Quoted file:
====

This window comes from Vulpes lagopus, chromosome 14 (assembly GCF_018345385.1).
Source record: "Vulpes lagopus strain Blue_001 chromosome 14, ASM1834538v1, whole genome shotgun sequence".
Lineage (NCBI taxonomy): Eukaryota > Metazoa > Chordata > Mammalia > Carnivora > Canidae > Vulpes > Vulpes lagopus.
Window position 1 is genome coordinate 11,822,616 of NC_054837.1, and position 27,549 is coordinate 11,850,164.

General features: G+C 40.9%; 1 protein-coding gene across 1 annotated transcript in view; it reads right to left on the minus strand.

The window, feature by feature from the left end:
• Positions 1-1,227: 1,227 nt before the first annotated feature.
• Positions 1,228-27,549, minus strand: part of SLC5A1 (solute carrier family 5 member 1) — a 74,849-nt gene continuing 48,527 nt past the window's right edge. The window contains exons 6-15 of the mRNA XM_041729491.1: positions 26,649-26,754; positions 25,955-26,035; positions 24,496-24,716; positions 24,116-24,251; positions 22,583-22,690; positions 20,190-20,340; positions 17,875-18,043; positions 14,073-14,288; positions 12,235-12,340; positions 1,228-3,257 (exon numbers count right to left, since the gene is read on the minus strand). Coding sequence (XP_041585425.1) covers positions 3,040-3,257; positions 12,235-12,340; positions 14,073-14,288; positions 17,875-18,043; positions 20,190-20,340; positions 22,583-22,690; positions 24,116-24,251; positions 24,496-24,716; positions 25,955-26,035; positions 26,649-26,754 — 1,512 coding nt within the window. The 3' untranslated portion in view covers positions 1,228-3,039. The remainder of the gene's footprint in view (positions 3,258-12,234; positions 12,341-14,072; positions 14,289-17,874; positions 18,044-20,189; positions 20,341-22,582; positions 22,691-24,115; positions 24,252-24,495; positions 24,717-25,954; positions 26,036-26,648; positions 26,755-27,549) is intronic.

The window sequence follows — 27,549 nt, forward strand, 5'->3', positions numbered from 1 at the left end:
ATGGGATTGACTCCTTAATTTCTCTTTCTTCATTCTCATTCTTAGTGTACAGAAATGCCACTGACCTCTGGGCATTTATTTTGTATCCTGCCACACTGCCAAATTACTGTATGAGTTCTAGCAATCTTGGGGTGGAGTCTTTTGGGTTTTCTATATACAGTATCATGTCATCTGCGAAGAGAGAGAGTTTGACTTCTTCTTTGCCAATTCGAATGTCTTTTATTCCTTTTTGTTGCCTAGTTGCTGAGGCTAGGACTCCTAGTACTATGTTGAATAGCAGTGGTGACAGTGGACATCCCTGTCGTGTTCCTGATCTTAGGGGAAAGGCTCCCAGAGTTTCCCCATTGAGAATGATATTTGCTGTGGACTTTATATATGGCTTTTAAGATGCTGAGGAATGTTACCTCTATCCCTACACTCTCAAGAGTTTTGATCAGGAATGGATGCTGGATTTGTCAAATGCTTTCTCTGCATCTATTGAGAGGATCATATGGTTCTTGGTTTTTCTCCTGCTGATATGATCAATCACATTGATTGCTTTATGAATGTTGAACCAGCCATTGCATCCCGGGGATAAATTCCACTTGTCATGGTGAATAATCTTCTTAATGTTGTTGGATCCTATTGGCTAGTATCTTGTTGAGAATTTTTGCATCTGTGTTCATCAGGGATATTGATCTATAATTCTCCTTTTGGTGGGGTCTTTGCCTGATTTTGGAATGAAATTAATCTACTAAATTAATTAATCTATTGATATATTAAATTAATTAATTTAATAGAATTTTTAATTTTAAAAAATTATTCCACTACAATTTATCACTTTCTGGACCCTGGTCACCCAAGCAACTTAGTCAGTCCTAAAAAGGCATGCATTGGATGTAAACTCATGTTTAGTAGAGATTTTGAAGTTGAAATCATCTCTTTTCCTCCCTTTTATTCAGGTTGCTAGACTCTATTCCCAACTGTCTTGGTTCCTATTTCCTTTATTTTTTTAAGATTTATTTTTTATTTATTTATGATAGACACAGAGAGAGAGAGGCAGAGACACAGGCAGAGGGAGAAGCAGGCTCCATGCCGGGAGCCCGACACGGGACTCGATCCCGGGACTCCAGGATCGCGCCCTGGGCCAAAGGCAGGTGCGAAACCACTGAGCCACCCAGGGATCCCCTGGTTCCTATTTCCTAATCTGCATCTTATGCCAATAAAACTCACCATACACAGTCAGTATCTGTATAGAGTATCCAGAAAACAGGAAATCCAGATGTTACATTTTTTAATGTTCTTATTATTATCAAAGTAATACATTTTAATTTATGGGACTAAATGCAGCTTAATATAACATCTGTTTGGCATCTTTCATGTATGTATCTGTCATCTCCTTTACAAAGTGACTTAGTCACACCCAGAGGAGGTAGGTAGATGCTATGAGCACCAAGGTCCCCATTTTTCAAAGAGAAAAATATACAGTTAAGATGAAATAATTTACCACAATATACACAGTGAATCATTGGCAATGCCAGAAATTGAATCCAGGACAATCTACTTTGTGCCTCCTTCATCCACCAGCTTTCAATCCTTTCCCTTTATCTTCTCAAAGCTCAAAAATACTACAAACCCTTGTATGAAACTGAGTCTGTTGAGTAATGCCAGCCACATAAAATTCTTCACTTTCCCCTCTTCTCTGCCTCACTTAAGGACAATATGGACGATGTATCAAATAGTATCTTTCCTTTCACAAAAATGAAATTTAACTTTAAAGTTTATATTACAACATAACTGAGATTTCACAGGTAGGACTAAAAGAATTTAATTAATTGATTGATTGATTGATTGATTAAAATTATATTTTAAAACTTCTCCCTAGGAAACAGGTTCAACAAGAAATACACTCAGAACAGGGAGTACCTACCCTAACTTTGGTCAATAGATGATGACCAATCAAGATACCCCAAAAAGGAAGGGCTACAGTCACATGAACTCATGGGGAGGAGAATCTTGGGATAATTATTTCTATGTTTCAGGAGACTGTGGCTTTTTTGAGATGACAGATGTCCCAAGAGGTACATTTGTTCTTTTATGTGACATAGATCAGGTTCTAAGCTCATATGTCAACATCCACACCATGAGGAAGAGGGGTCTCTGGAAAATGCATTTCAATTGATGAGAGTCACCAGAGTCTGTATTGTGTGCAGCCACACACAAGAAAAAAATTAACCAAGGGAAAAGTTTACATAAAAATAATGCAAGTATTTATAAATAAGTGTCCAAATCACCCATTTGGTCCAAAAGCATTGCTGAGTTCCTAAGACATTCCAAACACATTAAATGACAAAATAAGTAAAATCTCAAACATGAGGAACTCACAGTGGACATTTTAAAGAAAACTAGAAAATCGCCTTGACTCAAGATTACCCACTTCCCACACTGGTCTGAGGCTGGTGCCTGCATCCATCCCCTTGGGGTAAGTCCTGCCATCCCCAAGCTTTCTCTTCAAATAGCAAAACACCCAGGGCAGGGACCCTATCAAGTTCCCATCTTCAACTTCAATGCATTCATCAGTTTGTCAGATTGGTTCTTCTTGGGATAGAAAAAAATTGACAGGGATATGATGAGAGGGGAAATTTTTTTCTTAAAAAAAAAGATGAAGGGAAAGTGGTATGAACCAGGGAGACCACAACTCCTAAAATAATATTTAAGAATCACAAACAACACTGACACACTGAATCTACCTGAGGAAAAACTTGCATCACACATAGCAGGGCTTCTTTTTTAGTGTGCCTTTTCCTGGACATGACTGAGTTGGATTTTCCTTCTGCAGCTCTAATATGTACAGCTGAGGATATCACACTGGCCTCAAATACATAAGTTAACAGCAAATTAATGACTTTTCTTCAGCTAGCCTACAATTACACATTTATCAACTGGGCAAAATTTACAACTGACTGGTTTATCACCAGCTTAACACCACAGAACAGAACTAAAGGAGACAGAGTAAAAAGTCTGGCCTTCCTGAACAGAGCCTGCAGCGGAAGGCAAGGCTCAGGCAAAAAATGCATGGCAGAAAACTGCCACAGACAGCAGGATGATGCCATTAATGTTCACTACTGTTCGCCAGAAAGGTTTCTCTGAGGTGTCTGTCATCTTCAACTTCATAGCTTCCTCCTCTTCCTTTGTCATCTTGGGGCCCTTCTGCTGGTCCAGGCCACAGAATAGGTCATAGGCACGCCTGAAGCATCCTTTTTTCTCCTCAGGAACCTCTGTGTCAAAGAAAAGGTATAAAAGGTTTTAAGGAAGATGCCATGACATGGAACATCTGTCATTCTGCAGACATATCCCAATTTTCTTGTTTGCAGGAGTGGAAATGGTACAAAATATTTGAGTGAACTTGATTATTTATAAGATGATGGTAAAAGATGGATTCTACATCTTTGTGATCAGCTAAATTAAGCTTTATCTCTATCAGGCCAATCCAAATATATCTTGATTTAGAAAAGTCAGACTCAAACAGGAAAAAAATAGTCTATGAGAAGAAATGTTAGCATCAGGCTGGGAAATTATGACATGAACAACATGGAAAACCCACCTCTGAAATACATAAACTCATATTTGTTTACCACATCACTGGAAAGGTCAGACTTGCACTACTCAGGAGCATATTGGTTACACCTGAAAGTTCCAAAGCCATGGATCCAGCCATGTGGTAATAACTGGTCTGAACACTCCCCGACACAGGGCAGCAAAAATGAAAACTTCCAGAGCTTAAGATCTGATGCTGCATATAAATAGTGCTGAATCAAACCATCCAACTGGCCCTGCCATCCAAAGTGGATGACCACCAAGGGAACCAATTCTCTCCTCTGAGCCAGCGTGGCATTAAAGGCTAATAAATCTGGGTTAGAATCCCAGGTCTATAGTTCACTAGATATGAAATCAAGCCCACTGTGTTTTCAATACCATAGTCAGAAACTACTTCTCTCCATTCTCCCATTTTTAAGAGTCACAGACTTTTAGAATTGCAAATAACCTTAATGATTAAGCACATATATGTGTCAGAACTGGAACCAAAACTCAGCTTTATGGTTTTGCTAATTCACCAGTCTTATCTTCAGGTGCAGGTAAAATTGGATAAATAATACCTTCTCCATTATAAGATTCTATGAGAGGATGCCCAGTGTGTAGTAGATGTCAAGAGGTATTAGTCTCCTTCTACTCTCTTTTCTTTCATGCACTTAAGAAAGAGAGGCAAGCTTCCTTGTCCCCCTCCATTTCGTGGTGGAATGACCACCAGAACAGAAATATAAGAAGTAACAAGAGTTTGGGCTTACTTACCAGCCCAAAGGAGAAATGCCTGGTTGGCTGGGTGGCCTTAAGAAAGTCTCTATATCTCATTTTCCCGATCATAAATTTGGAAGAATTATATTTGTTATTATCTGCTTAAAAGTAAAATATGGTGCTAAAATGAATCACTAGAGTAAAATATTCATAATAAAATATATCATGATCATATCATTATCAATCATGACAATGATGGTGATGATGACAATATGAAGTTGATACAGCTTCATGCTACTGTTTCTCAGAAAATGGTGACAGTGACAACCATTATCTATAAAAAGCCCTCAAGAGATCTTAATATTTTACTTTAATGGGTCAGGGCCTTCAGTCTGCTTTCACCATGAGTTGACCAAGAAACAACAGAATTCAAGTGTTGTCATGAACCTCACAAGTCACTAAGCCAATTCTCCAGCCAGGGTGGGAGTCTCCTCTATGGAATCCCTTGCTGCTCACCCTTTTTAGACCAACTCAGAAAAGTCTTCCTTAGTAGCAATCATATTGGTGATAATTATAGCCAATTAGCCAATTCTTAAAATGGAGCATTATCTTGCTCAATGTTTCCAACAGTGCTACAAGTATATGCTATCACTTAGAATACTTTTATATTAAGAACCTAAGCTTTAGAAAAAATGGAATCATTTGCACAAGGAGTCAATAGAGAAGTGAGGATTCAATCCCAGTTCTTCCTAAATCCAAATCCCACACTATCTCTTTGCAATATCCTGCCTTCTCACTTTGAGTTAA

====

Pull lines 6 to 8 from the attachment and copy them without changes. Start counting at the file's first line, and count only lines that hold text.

The window, feature by feature from the left end:
• Positions 1-1,227: 1,227 nt before the first annotated feature.
• Positions 1,228-27,549, minus strand: part of SLC5A1 (solute carrier family 5 member 1) — a 74,849-nt gene continuing 48,527 nt past the window's right edge. The window contains exons 6-15 of the mRNA XM_041729491.1: positions 26,649-26,754; positions 25,955-26,035; positions 24,496-24,716; positions 24,116-24,251; positions 22,583-22,690; positions 20,190-20,340; positions 17,875-18,043; positions 14,073-14,288; positions 12,235-12,340; positions 1,228-3,257 (exon numbers count right to left, since the gene is read on the minus strand). Coding sequence (XP_041585425.1) covers positions 3,040-3,257; positions 12,235-12,340; positions 14,073-14,288; positions 17,875-18,043; positions 20,190-20,340; positions 22,583-22,690; positions 24,116-24,251; positions 24,496-24,716; positions 25,955-26,035; positions 26,649-26,754 — 1,512 coding nt within the window. The 3' untranslated portion in view covers positions 1,228-3,039. The remainder of the gene's footprint in view (positions 3,258-12,234; positions 12,341-14,072; positions 14,289-17,874; positions 18,044-20,189; positions 20,341-22,582; positions 22,691-24,115; positions 24,252-24,495; positions 24,717-25,954; positions 26,036-26,648; positions 26,755-27,549) is intronic.